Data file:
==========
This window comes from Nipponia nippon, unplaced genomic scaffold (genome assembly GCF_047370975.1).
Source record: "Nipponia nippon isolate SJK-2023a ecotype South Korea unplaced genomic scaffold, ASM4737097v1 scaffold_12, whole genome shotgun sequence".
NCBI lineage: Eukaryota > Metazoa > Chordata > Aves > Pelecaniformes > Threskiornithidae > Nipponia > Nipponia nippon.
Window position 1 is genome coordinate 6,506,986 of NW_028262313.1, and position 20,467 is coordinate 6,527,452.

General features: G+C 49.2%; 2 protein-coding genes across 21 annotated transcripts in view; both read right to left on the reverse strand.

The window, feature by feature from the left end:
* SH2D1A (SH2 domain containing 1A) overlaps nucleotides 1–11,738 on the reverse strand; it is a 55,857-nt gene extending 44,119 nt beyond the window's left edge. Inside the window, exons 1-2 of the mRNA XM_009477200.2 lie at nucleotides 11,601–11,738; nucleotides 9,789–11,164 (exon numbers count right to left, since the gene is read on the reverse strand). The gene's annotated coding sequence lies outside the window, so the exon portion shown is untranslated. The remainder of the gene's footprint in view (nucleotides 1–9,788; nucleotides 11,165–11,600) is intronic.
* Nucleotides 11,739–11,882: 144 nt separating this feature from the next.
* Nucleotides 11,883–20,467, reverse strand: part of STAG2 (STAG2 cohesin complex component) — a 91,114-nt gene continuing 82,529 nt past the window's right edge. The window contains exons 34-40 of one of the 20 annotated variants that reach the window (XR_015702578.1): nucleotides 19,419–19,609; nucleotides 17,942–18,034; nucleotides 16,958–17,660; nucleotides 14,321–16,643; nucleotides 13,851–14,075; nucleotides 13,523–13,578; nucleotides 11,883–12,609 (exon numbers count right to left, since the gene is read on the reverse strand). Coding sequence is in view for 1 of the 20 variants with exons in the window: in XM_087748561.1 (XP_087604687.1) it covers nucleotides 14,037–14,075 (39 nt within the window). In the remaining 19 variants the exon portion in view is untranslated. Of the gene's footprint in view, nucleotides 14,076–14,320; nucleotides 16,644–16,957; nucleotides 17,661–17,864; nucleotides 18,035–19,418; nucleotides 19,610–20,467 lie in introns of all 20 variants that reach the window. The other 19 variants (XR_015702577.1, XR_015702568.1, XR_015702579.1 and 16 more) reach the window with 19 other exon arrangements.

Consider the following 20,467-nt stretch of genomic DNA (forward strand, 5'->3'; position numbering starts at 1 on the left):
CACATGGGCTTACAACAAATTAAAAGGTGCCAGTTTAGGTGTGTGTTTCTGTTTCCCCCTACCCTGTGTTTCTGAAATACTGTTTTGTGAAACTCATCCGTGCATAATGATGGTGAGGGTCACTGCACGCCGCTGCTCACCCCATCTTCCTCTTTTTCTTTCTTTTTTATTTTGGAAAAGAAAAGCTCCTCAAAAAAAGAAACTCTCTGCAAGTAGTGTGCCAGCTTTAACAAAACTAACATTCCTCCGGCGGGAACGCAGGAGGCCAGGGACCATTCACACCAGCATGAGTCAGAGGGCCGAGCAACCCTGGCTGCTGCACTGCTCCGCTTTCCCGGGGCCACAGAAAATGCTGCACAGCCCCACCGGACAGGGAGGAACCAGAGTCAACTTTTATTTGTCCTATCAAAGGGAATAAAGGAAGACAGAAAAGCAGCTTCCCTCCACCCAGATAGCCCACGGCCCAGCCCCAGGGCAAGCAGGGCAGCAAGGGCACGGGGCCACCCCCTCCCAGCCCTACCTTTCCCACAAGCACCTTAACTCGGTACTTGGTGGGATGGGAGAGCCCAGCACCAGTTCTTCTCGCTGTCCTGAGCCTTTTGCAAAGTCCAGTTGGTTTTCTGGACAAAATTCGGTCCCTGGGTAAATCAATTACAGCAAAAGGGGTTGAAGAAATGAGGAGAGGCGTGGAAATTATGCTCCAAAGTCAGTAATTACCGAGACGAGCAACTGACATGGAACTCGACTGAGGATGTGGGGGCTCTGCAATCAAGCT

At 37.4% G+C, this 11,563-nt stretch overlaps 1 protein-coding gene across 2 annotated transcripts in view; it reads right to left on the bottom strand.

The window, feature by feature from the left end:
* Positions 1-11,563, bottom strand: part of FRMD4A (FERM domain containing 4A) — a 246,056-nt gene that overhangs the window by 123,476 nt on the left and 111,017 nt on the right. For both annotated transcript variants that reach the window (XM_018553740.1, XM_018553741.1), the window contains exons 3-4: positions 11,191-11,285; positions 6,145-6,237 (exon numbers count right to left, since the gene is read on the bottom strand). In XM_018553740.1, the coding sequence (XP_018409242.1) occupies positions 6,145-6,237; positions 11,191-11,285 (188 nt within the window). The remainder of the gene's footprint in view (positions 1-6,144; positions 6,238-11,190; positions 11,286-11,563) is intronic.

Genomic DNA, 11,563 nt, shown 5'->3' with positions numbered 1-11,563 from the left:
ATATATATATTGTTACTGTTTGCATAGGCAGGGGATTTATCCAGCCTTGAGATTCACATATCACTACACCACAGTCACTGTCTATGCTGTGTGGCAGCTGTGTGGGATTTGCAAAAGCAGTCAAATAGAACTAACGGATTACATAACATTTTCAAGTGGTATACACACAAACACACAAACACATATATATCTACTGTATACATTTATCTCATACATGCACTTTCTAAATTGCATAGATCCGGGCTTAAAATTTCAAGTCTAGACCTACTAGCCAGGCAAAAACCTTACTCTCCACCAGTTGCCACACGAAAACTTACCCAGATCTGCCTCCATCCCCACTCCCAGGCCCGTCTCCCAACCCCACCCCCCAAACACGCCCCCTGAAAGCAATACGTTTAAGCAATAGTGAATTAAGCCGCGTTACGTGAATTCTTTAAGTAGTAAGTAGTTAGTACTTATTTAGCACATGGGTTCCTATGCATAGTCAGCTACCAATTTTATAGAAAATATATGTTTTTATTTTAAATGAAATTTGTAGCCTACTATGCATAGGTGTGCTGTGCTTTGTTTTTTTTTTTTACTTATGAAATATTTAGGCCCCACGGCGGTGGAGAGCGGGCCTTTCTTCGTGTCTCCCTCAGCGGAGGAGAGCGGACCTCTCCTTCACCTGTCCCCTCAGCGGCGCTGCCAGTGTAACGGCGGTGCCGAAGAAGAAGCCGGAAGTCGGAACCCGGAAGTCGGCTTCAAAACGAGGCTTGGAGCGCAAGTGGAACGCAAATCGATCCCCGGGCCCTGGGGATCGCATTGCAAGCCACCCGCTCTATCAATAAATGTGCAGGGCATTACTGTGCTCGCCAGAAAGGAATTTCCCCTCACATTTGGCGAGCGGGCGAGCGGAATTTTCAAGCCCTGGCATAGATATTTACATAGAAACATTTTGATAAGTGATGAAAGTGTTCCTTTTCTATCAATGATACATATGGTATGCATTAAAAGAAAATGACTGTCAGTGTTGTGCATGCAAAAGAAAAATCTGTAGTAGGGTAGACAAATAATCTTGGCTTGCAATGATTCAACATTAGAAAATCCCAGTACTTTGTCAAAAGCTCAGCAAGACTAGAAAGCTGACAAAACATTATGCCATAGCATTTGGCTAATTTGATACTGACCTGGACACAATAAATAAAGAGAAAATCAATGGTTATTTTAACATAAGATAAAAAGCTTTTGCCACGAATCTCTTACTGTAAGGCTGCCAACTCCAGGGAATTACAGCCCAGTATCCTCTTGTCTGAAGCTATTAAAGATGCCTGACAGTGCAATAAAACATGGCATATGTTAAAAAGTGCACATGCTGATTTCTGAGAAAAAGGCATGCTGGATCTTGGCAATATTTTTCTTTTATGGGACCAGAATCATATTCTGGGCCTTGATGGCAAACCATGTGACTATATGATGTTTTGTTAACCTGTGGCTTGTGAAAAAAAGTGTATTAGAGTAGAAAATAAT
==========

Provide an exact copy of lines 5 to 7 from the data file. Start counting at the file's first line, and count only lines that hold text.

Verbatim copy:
General features: G+C 49.2%; 2 protein-coding genes across 21 annotated transcripts in view; both read right to left on the reverse strand.

The window, feature by feature from the left end:
* SH2D1A (SH2 domain containing 1A) overlaps nucleotides 1–11,738 on the reverse strand; it is a 55,857-nt gene extending 44,119 nt beyond the window's left edge. Inside the window, exons 1-2 of the mRNA XM_009477200.2 lie at nucleotides 11,601–11,738; nucleotides 9,789–11,164 (exon numbers count right to left, since the gene is read on the reverse strand). The gene's annotated coding sequence lies outside the window, so the exon portion shown is untranslated. The remainder of the gene's footprint in view (nucleotides 1–9,788; nucleotides 11,165–11,600) is intronic.